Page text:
Private Tuition in Italian and English Singing, and the Italian Language by Madame de Marguerittes, and in French Conversation by Le Baron de Marguerittes, 111 Kensington Place, Sauchiehall Street, Glasgow, 1849

An advertisement on page three of The Glasgow Herald, on Friday the 31st of August, 1849, reads:



Under the Patronage of Her Grace, the DUCHESS of HAMILTON,

the COUNTESS of EGLINTON and WINTON, and the

Right Honourable LADY BELHAVEN.


MADAME DE MARGUERITTES, who studied in Italy

under Madame Pasta and Signor Rubini, begs to announce that she

has returned to Glasgow, where she will again give instructions in

ITALIAN and ENGLISH SINGING. She will also resume her Private

Lessons and limited Class for the ITALIAN LANGUAGE, at her

Residence, Kensington Place, Sauchiehall Street.

LE BARON DE MARGUERITTES, who is a Parisian by birth and family,

and was attached to the Court of Charles X., begs to announce that he

has returned to Glasgow, where he will resume his Private Tuition, and

limited Classes for FRENCH Conversation, at his Residence, 111

Kensington Place, Sauchiehall Street.”



Added to an almost identical advertisement on page three of the Herald, on Friday the 7th of September, is:


“For terms &c. apply to Mr. J. Muir Wood, 42 Buchanan Street.”



A search of google books led to the following publication: Vera Brodsky Lawrence, Strong on Music: The New York Music Scene in the Days of George Templeton Strong, Volume 2, Reverberations 1850-1856, 1995. The publication includes the following information about Madame de Marguerittes, on pages 138-9:


“A passing flurry of mild interest flitted across the torpid opera horizon just as the season was fizzling out: on both February 26 and 27 [1851], the first of two unusual debutantes, Madame Giulietta Bozzi, a contralto, appeared with Truffi in Il giuramento (as she had recently done during a Maretzek season in Baltimore). Madame Bozzi’s true identity was an open and well-advertised secret: she was Madame Julie de Marguerittes, purportedly a high-caste Italian of distinguished literary repute. Dispossessed of her ancestral wealth by the political chaos in Italy, so the story went, Madame Marguerittes/ Bozzi, said to be a distinguished singer, was bravely attempting to forge a new career for herself in the New World.


“Receiving from N. P. Willis in the Home Journal (February 15, 1851) an advance send-off of an ornateness befitting her social rank,¹² Madame Bozzi as opera singer elicited disappointingly cool reactions in the general press. She was variously reported to have been musically well schooled, handsome enough, graceful enough, the possessor on an agreeable enough voice, or, as the case may be, of a disagreeable voice or an inaudible one. At any rate, her prospects in opera, commented the Tribune (February 29, 1851), offered small compensation for the social sacrifices they entailed.¹³”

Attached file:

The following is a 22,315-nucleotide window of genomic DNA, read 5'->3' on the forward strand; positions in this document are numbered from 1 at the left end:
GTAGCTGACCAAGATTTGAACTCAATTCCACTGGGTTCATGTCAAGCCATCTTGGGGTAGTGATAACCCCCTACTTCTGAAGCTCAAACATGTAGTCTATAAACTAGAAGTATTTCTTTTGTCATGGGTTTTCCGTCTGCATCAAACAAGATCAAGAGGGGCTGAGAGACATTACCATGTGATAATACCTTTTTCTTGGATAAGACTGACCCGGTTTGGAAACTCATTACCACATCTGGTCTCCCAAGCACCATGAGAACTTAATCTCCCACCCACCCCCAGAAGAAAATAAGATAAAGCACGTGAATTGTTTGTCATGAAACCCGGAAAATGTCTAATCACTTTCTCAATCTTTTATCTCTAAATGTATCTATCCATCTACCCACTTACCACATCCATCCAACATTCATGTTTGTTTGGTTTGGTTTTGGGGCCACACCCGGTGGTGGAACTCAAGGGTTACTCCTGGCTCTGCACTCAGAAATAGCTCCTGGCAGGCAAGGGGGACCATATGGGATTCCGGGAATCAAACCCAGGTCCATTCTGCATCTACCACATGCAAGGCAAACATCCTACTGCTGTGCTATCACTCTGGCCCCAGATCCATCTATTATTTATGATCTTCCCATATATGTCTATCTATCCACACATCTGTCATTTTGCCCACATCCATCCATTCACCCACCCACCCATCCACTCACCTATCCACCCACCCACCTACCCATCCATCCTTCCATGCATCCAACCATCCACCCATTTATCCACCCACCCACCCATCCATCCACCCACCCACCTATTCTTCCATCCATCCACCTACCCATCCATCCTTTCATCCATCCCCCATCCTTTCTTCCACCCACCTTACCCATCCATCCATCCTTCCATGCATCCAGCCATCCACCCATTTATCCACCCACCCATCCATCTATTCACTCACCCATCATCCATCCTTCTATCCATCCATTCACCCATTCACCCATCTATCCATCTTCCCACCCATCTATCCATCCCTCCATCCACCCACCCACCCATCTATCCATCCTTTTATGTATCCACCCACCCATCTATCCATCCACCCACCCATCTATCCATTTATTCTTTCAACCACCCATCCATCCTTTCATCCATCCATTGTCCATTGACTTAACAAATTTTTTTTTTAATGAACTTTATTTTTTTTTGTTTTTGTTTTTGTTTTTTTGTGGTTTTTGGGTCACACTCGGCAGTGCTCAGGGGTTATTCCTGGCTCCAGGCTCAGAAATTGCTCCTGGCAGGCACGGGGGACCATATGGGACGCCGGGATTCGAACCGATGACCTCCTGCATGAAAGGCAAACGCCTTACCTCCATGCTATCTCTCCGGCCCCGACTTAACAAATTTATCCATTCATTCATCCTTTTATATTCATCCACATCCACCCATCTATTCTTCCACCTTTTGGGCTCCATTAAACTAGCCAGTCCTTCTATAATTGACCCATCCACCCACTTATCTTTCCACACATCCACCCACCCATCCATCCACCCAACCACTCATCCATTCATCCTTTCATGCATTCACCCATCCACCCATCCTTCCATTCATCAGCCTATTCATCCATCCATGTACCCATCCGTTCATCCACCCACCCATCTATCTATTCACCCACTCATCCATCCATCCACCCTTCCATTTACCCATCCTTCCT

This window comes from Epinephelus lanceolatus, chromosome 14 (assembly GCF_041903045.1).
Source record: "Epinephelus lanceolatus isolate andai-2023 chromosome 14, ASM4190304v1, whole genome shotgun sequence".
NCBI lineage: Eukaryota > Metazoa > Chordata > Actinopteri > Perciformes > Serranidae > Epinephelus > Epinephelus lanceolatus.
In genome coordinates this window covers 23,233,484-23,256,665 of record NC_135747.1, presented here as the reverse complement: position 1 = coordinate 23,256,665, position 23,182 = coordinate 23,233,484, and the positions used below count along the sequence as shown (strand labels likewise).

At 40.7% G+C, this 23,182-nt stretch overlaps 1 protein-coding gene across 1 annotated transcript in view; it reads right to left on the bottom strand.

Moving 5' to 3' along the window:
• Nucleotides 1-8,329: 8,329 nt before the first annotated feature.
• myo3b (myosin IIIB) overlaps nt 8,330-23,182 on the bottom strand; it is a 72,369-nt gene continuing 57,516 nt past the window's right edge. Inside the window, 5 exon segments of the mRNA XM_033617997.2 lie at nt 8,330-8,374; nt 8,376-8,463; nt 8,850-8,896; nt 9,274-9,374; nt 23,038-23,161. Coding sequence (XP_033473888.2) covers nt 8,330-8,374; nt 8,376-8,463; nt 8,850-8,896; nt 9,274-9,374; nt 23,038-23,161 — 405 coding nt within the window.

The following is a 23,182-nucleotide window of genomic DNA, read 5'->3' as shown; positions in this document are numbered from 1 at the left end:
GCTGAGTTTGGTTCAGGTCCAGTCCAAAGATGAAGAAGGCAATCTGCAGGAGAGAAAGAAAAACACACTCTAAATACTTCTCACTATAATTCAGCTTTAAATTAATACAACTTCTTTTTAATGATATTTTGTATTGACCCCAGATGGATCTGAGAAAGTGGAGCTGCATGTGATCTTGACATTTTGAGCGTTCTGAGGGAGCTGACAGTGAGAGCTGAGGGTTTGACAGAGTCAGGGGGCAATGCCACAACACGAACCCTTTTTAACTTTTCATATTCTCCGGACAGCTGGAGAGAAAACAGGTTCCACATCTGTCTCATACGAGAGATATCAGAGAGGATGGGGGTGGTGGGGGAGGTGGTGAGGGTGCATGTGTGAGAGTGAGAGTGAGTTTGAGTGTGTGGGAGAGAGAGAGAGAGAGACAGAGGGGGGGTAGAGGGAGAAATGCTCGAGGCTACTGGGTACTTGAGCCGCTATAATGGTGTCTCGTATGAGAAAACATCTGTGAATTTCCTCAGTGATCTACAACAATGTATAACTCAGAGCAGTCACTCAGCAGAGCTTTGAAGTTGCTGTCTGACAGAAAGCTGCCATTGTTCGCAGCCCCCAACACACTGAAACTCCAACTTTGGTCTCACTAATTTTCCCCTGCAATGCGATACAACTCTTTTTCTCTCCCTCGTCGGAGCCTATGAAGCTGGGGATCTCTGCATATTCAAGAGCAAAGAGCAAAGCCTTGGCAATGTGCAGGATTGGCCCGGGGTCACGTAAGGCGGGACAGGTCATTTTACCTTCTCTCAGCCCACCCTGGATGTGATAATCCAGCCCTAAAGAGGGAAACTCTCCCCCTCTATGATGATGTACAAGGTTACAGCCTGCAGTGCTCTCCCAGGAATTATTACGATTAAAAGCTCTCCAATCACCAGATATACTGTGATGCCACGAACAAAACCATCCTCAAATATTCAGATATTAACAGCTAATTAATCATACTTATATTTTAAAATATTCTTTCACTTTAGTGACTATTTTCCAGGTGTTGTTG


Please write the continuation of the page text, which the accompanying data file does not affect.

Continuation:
Footnote 12, on page 139, reads:


“It was unfortunate, wrote Saroni (Musical Times, March 1, 1851, pp. 232-33), for Madame Bozzi to have been introduced to the public by N. P. Willis, who with his ‘profligate pen . . . serves up a lady as he would a horse, and enlarges upon her points with the freedom and unction and coarseness of a jockey.’


Footnote 13, on the same page, covers some of Madame de Marguerittes other activities in 1851, and comments:


“But by December 9, the Herald announced that Madame de Marquerittes was starting a new paper, described as a ‘transformation’ of the recently deceased Evening New Yorker. Now sporting a completely revised biography, she was described as an ‘English lady of remarkable brilliancy and talent,’ the daughter of a Dr. Granville, ‘a physician of high rank in Piccadilly, London.’ Some years before, she had married a Count de Marguerittes, a French gentleman of some distinction (present whereabouts not revealed). She had recently come to this country with letters of introduction to the ‘fashionable circles in New York, who patronized her for a short time, as they generally do all fashionable celebrities.”